A second level cache introduces caching regions, it does not store entity data – it only stores its own identifier and values. Each type of data can be freely assigned to a fixed region – if we do not define a region it will be created for us “behind the scenes”. We can define such a region and associate all of the database queries with a fixed entity connected to that region so that invalidating the cache will be limited to that region – although, this requires manual configuration. Each region can have its own lifetime, which we define and forget about.

Caching Modes and Persisters

The second level cache comes with three caching modes:

  • `READ_ONLY` – default; the fastest and simple but also unable to perform updates and locks
  • `NONSTRICT_READ_WRITE` – able to perform updates but not locks
  • `READ_WRITE` – the slowest one, able to perform updates and locks and the only we can use when implementing a custom region

How to Configure It

Let us start with installing the required libraries:

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composer require doctrine/doctrine-bundle doctrine/orm snc/redis-bundle predis/predis

We have to enable the second level cache:

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# app/config.yml
doctrine:
orm:
second_level_cache:
enabled: true


We can also define a region here:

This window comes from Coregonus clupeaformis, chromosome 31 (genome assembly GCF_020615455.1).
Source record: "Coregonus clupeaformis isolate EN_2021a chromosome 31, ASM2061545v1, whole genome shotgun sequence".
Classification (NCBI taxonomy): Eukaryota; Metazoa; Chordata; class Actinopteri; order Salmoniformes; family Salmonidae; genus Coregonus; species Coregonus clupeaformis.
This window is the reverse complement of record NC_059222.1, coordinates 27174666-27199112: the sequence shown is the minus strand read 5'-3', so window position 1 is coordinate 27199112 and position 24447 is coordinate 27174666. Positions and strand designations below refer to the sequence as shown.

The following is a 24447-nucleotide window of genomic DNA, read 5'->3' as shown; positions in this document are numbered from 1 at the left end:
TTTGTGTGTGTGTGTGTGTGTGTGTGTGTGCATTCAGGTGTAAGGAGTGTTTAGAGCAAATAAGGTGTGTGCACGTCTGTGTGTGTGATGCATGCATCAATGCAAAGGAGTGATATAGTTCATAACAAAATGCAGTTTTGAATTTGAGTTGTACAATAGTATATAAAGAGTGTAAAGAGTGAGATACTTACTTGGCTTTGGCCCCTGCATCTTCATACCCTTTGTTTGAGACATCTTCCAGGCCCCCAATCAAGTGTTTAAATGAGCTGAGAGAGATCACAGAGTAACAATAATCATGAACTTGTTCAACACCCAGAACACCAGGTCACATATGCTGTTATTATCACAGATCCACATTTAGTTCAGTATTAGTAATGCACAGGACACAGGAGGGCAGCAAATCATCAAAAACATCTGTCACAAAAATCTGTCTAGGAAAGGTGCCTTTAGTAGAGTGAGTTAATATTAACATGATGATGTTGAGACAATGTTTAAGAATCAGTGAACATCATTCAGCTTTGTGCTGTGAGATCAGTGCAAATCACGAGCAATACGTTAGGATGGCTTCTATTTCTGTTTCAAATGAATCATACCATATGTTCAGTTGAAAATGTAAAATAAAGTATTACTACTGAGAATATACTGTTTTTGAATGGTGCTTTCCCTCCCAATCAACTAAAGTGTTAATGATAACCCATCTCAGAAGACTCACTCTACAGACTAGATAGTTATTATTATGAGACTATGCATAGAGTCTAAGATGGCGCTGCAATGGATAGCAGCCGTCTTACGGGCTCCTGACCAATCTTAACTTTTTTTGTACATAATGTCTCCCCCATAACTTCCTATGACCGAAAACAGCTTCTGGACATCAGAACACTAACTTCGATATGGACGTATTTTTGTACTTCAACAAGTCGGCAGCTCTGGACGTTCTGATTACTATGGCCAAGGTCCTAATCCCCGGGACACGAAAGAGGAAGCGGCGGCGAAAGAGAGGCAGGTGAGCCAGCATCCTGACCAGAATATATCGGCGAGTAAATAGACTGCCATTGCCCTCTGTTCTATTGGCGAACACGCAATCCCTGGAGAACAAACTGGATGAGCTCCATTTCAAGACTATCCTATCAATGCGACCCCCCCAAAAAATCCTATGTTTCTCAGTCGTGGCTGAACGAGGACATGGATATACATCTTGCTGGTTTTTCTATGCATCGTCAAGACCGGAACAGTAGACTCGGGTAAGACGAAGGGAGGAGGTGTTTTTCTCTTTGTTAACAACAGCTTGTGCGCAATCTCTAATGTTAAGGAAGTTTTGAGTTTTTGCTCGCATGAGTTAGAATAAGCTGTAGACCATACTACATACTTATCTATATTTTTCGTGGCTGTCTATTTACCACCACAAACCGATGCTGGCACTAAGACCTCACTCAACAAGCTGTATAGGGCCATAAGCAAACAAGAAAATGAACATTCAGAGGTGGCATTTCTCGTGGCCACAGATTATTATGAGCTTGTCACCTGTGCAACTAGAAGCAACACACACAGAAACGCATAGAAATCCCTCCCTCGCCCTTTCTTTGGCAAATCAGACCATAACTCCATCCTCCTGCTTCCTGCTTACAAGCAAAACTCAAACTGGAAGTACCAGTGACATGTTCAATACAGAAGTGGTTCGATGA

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# app/config.yml
doctrine:
orm:
second_level_cache:
regions:
entity_that_rarely_changes:
lifetime: 86400 # 1 day
cache_driver:
type: service
id: snc_second_level_cache


We have to create a cache provider for it as a service – e.g. Predis:

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# app/services.yml
services:
snc_second_level_cache:
class: '%snc_redis.doctrine_cache_predis.class%'
arguments:
- '@snc_redis.default'


All that is left now is to configure entities and collections:

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# src/AppBundle/Resources/config/doctrine/MyEntity.orm.yml
AppBundle\Entity\MyEntity:
cache:
usage: NONSTRICT_READ_WRITE # - this one seems to be the safest choice
region: entity_that_rarely_changes # - this is optional, if we won't define a region name one will be generated from a class name
# ...
oneToMany:
otherEntities:
cache:
usage: NONSTRICT_READ_WRITE


And queries:

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class MyEntityRepository extends EntityRepository
{
public function getEvenOnes()
{
return $this->createQueryBuilder('MyEntity')
->andWhere("mod(MyEntity.id,2) = 0")
->getQuery()
->setCacheable(true)
->setCacheMode(ClassMetadata::CACHE_USAGE_NONSTRICT_READ_WRITE)
->setCacheRegion('entity_that_rarely_changes')
->getResult();
}
}

Conclusions:

  • Setting up a second level cache is very easy and the supporting libraries are very stable.
  • If our application often gets entities by their identifier, we can gain quite a lot from the second level cache.
  • Caching collections or queries may quickly become very inefficient – we would need a very specific application to benefit from it.
  • The second level cache seems to have a huge potential development speed, which raises the question as to whether it will be beneficial in Symfony projects.